I read that as iCoin at first. Which would have immediately created a horde of fanbois using it.
Absolutely.. Just pointing out that we should be equally skeptical of self-proclaimed skeptics.
Funny how all the other browser makers are able to make browsers that work across your multiple versions of Windows, but you, the makers of Windows, are unable to. Until you learn that lesson and actually DO something about it, you can rename your browser all you want. You'll notice that US West renaming itself to Qwest didn't work, and renaming themselves again to CenturyLink didn't help, either. Hmm...
Documented by whom? Plenty of people claim "documented" when they're really just pulling stuff out of their ass.
Does not matter what you did or didn't do- for all you know, the guy he really wants is standing behind you. By hitting the ground, you clear his field of fire.
When they say "stop, I just want to talk" they mean "lay down face down on the ground with your hands behind your back"
Come to think of it, that's damn good advice no matter what color you are.
Haven't we heard this story line a few times before?
No, the purpose is to prevent unknown code from running at all. It doesn't matter if its in a sandbox or not. It's an end run around the security, and that's always a bad thing.
You know... if slashdot allowed editing, I would care more.
I often edit posts on other sites four to seven times to get them right.
Here... since I can't edit. I don't really give a shit. Plus it t was late.. almost 1am. I was tired.
I'm sure spelling errors bother you because you have never ever had a misspelling in anything you posted on the interwebs so sorry for offending your perfection.
You really misread my post. I didn't even hint that I "despise asocial persons." I was one myself for ever. I'm a strong introvert and found social situations uncomfortable.
But my company sent me to Dale Carnegie classes and it changed my life. If nothing else, I have a "script" to follow in social situations which prevent me or others from being awkward and uncomfortable.
And I learned people make decisions emotionally first- then they weight the facts to fit their emotional decision.
If someone likes you, they weight facts in your favor.
Which means they bend procedures for you, give you a little slack on your deadline, understand your reasons for being late instead of discounting them.
So then I finally understood the value of socializing.
Of course it doesn't.
But that's not why children as young as 14 already show an extreme gender bias with regard to programming. 85% to 15%.
To repeat my other post.
It wasn't 95%.
The classes started out 80% male, 20% female.
There was a 70% dropout/failure/degree change rate overall.
Roughly 95% of the females who started dropped out. Leaving them at about 1-2% of the population by the senior year.
Roughly 65% of the males who started dropped out. Leaving them at about 98-99% of the population by the senior year.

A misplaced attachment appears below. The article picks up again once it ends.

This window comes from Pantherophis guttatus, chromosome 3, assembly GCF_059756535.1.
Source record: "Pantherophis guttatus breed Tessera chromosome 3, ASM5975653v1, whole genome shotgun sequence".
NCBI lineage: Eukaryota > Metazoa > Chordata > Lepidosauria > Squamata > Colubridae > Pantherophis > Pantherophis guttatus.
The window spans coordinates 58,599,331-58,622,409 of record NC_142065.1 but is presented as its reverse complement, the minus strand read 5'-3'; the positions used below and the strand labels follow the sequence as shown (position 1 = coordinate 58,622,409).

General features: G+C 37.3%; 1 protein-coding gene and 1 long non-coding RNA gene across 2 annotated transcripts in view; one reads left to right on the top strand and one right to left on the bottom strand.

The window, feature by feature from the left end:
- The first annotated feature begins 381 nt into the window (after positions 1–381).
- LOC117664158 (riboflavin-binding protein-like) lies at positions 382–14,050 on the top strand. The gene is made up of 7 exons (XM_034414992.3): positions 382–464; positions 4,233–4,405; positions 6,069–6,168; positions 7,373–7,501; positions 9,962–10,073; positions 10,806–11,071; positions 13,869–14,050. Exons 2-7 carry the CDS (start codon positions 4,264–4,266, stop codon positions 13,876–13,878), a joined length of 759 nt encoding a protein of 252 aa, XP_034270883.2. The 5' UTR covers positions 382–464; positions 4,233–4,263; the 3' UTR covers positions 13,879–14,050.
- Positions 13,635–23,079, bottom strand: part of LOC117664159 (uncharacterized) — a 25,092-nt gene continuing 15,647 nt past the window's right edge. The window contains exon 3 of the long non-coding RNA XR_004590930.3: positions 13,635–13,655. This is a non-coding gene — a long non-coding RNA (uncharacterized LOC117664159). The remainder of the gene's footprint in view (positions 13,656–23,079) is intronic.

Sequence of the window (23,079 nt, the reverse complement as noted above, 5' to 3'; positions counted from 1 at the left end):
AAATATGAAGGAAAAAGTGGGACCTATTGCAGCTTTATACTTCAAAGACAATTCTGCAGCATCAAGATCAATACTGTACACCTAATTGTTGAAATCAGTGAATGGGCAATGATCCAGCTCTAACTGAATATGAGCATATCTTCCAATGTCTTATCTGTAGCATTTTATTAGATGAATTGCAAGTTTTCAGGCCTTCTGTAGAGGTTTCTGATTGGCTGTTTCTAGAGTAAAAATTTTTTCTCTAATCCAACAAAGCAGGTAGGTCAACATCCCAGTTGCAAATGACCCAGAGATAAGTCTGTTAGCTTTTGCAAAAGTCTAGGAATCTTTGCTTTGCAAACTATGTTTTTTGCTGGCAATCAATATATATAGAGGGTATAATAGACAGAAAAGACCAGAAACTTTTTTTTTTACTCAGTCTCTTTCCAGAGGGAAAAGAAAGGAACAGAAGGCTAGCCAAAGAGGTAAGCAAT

Of that 1-2%- no females programmed recreationally outside of school or work.
Of the 98-99%- about half programmed recreationally outside of school and work.
After a few years- that recreational activity clearly showed up in their careers.
I've known one female programmer who loves computers and programs recreationally and she constantly gets job offers and was even recruited by google but chose not to work there because she of her son's behavioral problems (asberger's mother plus asberger's father with high pain threshhold == stimulation/violence loving child who doesn't feel pain).
Is sexism a problem? Absolutely.
Is harassment a problem. Absolutely.
We had annual training on it where I worked.
My only point is that google and apple are going to be choosing employees who excel in their field. And if you don't love your field and spend your personal time on it in addition to work time- then you probably are not going to excel in your field.
Some females are more capable than most males in the field. But on average, females don't like IT. It's good pay- long hours- low status.
It wasn't 95% remaining men.
In my degree program/year, we had 1500ish cosc students in the program of whom only 450 were expected to graduate and get degrees. This was intentional- if we had too many graduates the school's accreditation would be rescinded.
So among students overall, 30% graduated, 70% failed, left the program, quit school, etc. I had good friends who failed and disappeared. And I knew a lot of folks who opted out for easier degrees.
70% of students left the program on average. 95% of females left the program on average. So over 65% of the males didn't make it either.
We had three weedout courses. Database had an average of 20 hours a week of homework with some weeks of 40 hours of homework. I went 40 hours without sleep before walking into the mid term. This was on top of homework for other classes.
Natural languages weeded out a lot of students but I actually made a difference from there. I figured out the "magical" phrase to ask the professor that changed his class from a 70% failure rate to a 30% failure rate. (It was "Could you give me a 'trivial' example of this?). He wanted us to succeed but he was not going low enough for us to grasp the first rung of the ladder.
And of course microlanguages and assembly got the rest. Similarly very high homework requirements. I scammed that course because I already knew assembly language- having picked it up when I was 16 on my own.
You don't get through something like that unless you love the field.